- What Is
What is amputation?
Amputation is a condition in which an extremity or a part of an extremity such as an arm, leg, foot, hand, toe, or finger is removed, usually due to injury, disease, or surgery.
What is a prosthesis?
A prosthesis is an artificial limb used to replace the loss of function from amputation. When deciding on a suitable prosthesis, the patient will normally choose between a functional prosthesis and cosmetic prosthesis.
When are wrist and forearm amputations performed?
Surgical removal of the wrist and forearm is performed in patients in the following conditions:
- Severe injury with irreplaceable loss of blood supply to the wrist or/and forearm
- Diseases such as peripheral vascular disease [PVD] (blood vessel disease), diabetes, blood clots, or sepsis (severe infection)
- Burns, thermal injuries, and injury secondary to extreme cold exposure to the wrist or/and forearm
- Surgery to remove tumors or infected area from the bones and muscle
- Ulcers and pathological fractures
What are the major goals while performing wrist and forearm amputations?
Following are the major goals of an upper-extremity amputation surgery:
- Preservation of function
- Durable coverage
- Preservation of sensation
- preservation of important nerves
- Minimization of short- and long-term risks
- Early prosthetic fitting, when applicable
- Early return of the patient to work and play
How are wrist and forearm amputations performed?
Usually, general anesthesia is considered for the wrist and forearm. The level of amputation will be determined by the surgeon during a thorough assessment. Often, the cause of amputation will affect the level of the required amputation.
For example, if amputation is due to a severe injury or infection, the amount of arm that can be preserved will depend on its location. The surgeon will aim to preserve the length of the arm, but they also need to appropriately pad the remaining area to optimize the prosthetic (artificial) fitting.
- After anesthesia is given, the surgeon will monitor the patient’s vitals throughout the procedure. An intravenous line for pain and antibiotics will also be started.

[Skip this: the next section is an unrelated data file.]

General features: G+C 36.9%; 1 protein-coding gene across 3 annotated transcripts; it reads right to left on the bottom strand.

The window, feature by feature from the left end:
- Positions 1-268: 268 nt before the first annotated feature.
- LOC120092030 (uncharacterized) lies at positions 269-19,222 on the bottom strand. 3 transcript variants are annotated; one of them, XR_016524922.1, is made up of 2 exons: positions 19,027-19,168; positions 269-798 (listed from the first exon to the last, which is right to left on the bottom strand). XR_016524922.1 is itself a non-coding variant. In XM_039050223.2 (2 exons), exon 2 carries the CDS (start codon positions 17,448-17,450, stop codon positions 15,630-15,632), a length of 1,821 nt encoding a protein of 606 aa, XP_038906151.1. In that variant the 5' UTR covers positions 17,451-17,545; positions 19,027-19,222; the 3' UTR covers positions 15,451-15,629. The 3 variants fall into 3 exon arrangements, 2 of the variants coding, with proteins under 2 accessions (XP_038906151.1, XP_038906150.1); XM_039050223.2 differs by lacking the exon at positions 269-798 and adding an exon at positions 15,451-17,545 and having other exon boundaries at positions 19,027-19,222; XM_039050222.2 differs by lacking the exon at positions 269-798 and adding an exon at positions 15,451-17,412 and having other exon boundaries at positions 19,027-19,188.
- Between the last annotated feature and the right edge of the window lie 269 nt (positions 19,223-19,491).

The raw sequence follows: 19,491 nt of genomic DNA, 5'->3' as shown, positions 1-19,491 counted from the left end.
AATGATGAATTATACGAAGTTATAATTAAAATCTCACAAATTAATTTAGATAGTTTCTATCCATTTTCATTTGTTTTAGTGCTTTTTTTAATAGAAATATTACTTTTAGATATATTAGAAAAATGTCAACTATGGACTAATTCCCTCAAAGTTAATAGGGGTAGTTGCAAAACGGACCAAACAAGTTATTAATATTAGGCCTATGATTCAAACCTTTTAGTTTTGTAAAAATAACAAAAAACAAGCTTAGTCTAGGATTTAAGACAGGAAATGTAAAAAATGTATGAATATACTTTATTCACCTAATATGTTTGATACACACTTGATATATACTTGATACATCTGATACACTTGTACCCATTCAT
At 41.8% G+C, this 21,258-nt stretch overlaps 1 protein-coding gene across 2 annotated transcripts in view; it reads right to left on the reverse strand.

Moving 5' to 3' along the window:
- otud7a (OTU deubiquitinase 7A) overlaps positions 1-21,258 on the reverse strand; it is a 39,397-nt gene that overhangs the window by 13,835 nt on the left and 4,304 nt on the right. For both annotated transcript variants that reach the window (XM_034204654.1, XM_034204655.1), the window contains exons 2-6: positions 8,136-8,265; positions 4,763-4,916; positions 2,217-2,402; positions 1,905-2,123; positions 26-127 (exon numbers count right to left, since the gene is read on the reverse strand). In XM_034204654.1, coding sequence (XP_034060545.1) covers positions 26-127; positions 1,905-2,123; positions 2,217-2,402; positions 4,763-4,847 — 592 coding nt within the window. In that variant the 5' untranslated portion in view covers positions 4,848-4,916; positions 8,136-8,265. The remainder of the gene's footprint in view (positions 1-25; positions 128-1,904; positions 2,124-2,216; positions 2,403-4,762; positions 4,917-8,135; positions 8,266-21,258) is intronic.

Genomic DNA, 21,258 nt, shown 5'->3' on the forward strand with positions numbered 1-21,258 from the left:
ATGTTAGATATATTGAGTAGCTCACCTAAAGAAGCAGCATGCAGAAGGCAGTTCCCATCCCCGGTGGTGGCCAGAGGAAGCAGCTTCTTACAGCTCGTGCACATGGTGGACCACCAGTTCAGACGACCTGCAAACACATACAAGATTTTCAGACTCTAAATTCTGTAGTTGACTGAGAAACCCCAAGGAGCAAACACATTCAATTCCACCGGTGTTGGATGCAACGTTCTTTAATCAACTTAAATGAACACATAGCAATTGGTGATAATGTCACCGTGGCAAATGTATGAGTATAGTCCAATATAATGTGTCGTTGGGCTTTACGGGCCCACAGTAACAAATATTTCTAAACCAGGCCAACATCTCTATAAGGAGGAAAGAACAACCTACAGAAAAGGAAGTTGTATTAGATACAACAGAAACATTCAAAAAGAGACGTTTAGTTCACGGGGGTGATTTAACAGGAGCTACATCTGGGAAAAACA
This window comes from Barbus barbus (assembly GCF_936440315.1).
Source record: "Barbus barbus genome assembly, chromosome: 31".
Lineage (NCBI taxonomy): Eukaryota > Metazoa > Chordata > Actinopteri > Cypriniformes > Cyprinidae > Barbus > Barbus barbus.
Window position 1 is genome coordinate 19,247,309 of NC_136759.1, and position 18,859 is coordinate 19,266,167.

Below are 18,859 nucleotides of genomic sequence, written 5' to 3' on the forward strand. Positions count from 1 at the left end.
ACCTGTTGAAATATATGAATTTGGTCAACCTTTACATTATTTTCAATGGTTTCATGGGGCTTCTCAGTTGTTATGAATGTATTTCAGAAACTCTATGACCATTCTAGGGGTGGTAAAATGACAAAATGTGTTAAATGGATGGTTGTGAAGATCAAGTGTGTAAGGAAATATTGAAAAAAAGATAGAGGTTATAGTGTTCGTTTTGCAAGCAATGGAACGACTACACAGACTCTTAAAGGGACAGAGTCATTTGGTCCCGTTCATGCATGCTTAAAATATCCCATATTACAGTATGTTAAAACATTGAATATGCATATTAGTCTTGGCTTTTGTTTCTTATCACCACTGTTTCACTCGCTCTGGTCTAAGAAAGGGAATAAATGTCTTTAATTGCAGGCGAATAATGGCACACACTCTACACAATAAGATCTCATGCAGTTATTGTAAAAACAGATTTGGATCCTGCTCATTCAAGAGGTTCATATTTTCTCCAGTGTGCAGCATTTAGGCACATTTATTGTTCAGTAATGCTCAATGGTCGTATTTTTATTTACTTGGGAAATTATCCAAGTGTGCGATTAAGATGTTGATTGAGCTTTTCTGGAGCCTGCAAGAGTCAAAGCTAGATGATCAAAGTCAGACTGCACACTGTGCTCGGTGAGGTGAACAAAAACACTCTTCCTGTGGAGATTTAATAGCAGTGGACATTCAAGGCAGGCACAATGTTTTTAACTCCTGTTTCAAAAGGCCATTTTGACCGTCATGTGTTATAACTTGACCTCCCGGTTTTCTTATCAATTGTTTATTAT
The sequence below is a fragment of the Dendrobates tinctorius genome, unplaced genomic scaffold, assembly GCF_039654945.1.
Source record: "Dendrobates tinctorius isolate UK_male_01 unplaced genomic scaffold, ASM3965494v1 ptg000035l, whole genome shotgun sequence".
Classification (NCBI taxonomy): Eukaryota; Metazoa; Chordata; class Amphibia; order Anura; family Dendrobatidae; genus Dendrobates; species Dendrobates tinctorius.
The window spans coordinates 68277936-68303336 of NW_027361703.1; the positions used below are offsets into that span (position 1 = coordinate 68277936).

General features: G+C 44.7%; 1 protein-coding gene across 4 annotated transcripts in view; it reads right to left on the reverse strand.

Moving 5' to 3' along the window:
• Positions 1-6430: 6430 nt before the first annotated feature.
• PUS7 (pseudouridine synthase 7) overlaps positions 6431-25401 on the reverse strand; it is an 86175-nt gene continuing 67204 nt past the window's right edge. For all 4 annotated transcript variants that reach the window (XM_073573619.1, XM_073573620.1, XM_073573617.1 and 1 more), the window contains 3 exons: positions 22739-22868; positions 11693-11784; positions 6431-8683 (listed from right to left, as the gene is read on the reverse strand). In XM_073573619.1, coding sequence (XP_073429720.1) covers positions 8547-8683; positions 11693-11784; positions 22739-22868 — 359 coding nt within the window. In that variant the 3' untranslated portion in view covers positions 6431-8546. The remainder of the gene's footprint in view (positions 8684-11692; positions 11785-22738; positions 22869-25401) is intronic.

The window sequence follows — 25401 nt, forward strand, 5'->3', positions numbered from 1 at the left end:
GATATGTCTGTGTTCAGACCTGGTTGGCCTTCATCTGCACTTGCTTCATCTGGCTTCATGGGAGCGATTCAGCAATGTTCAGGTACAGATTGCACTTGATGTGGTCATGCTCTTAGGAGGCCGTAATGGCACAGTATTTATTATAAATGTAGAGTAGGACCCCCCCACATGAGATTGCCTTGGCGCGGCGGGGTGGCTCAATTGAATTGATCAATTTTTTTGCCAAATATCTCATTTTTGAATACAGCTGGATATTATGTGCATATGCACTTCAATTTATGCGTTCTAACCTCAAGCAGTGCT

- During amputation, the surgeon will remove the diseased part and the end of the exposed bone. This will prevent soft tissue injury from bony edges.
- The surgeon will separate the nerves and remove them from the site of amputation and place them in healthy soft tissue to reduce irritation from the prosthetic socket or any other unwanted sources of contact from the wound healing.
- The surgeon will then perform either a myoplasty or myodesis (techniques to stabilize the bone and soft tissue).
- In myoplasty, the opposing muscles in the residual limb are stitched together to stabilize the arm.
- In myodesis, the muscles are stitched to the bone.
Both the process will work well to pad the remaining area and facilitate the use of prosthesis. The surgeon may also consider the functional limitations of amputation levels and prosthetic designs.
Below are the different types of wrist and forearm amputations.
- Transcarpal amputation: In this procedure, the arteries and their branches are separated and tied up together. The diseased bone is then removed. Rough edges are smoothened, and closure is done with padding from the finger tendons when possible. Usually, after thumb amputation, the patient will lose their pinch and grasp functions.
- Wrist disarticulation: In this procedure, the wrist and hand are separated from the arm. Lower arm bones are separated from the wrist bones. No bones are cut during this surgery.
- Forearm amputations can be partial or complete. Forearm amputations depend on the location, which include distal (away from the body) forearm amputation and proximal (near to the body) forearm amputation.
- Krukenberg’s Operation: This procedure is done in patients who have a functional and neurologically intact forearm and upper arm but are missing one or both hands. The operation is accomplished by splitting the forearm bones and creating two sensate pincers that can be used to grasp objects.
What are the outcomes of wrist and forearm amputations?
Patients who have amputations performed at the appropriate level and with proper surgical techniques do very well. Complications are generally prevented or successfully managed. A patient’s attitude, motivation and desire before amputation strongly influence the overall outcome after the procedure.
However, if proper follow-up care and rehabilitation are not coordinated with a multispecialty team of surgeons, physical therapists, physiatrists, prosthetists, and psychologists, then recovery may be delayed.
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